For others, weight maintenance is a serious struggle. Usually because it's hard to wrap our brains around the idea that our critical carb level doesn't always stay the same. At different times in our lives, it changes. Especially as we age. We become more and more insulin resistent. At which time we begin to GAIN weight, even though we're eating the way we always have.
Or we find themselves in the pit of carb creep. Crossing over our own personal threshhold, where the appetite is stimulated by those excess carbs. At which time, we find ourselves wanting them more and more.

Now the answer to maintenance struggle is pretty much the same. You have to LOWER your current carb level, and quite often return to Induction levels, or even less. Because if you're struggling to maintain your weight, whatever you're currently doing isn't working. So the idea is to return to the basics. Return to what gets our insulin levels and cravings for carbs under control. Learn how to conquer those former bad habits, and learn how to cope with real-world challenges.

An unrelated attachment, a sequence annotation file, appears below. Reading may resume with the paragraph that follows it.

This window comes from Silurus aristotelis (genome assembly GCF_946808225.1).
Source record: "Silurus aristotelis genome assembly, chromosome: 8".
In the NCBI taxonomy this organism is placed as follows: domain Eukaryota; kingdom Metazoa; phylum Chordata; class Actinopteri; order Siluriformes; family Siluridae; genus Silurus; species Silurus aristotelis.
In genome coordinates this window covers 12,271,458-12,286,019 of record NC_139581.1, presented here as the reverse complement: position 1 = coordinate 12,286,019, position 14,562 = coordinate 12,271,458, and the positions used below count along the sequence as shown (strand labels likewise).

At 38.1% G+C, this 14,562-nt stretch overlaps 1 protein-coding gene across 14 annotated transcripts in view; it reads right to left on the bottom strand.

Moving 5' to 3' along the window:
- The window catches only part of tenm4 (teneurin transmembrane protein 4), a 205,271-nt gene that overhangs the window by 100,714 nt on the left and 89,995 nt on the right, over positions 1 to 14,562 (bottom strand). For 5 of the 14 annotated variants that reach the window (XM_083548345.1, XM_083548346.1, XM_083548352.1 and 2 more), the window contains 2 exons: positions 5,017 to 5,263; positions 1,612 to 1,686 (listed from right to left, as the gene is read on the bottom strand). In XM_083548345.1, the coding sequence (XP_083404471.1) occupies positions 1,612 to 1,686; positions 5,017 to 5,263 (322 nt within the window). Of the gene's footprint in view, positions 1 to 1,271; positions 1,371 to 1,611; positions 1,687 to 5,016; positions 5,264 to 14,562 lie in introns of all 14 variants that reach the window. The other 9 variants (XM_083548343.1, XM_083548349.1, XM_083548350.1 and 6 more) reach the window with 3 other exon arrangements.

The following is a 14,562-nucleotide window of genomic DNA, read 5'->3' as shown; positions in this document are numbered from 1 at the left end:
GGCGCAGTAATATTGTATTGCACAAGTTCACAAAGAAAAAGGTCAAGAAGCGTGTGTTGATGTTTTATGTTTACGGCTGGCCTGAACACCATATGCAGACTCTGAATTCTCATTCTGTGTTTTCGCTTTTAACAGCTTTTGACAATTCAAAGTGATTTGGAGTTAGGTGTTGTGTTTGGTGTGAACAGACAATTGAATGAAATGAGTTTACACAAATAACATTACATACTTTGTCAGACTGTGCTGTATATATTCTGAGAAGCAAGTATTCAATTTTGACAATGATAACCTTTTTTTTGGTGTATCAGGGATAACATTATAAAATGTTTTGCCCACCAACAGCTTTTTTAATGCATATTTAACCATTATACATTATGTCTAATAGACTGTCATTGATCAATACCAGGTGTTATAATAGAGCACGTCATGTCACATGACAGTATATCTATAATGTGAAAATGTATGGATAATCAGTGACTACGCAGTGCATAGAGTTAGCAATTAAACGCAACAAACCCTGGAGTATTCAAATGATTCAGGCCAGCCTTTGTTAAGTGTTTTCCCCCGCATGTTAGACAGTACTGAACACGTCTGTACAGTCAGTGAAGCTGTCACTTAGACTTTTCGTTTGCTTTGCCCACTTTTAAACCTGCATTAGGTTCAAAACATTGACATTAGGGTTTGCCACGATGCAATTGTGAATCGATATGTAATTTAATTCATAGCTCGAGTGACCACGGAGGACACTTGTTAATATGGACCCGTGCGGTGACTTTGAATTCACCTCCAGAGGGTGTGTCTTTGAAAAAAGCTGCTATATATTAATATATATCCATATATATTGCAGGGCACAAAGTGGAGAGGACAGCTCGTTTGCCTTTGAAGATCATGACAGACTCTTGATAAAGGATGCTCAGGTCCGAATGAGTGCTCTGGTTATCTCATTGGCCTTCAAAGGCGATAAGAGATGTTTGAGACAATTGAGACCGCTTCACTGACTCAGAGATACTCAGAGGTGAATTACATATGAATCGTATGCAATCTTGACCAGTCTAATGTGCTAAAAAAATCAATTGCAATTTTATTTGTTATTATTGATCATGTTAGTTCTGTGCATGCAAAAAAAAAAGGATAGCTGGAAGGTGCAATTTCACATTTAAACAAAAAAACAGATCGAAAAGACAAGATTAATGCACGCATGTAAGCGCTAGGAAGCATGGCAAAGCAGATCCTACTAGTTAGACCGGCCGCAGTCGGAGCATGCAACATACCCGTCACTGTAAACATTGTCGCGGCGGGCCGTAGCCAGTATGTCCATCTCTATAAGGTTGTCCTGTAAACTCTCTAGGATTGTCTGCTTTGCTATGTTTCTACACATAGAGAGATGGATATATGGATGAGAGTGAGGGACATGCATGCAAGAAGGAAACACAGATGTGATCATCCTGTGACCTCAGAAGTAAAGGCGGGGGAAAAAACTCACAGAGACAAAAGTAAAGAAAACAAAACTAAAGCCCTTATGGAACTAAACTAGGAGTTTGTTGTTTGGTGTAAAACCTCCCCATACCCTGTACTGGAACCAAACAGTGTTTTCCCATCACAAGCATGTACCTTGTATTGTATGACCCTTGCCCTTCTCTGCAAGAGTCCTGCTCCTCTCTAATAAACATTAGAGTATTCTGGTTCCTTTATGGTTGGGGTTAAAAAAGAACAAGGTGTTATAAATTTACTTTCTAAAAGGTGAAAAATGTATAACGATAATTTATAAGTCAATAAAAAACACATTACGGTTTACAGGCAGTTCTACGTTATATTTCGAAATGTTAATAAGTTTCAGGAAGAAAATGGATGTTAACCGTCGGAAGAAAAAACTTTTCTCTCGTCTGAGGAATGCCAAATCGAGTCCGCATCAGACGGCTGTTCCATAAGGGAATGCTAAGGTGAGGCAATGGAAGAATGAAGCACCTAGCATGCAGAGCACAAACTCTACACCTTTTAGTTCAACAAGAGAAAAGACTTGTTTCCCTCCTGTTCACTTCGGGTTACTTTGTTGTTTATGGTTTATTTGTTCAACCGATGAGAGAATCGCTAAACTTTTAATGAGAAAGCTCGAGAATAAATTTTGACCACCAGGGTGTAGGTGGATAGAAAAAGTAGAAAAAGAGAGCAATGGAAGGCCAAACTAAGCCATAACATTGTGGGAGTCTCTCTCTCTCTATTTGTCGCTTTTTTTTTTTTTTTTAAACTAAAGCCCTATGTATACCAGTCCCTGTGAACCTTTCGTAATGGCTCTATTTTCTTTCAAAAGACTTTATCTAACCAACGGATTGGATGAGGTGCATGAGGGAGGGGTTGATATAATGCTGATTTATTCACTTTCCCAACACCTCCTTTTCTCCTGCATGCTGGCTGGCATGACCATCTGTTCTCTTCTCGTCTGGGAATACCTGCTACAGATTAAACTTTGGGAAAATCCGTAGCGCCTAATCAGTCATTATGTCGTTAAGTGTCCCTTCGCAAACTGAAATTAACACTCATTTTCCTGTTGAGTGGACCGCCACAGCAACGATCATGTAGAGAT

We can't do that if we're hungry. We can't do that if we're craving carbs. If we're constantly giving into our addictions and food sensitivites. If we're ignoring our current weight gains and justifying them by calling them statistically insignificant. We can't do that if we're proclaiming to the world that we are following and living a "healthy" low-carb lifestyle -- IF WE ARE NOT!

In the 2002 version of the Atkins Maintenance plan, Dr. Atkins reveals what he considers to be a serious flaw in how a lot of people approach maintenance: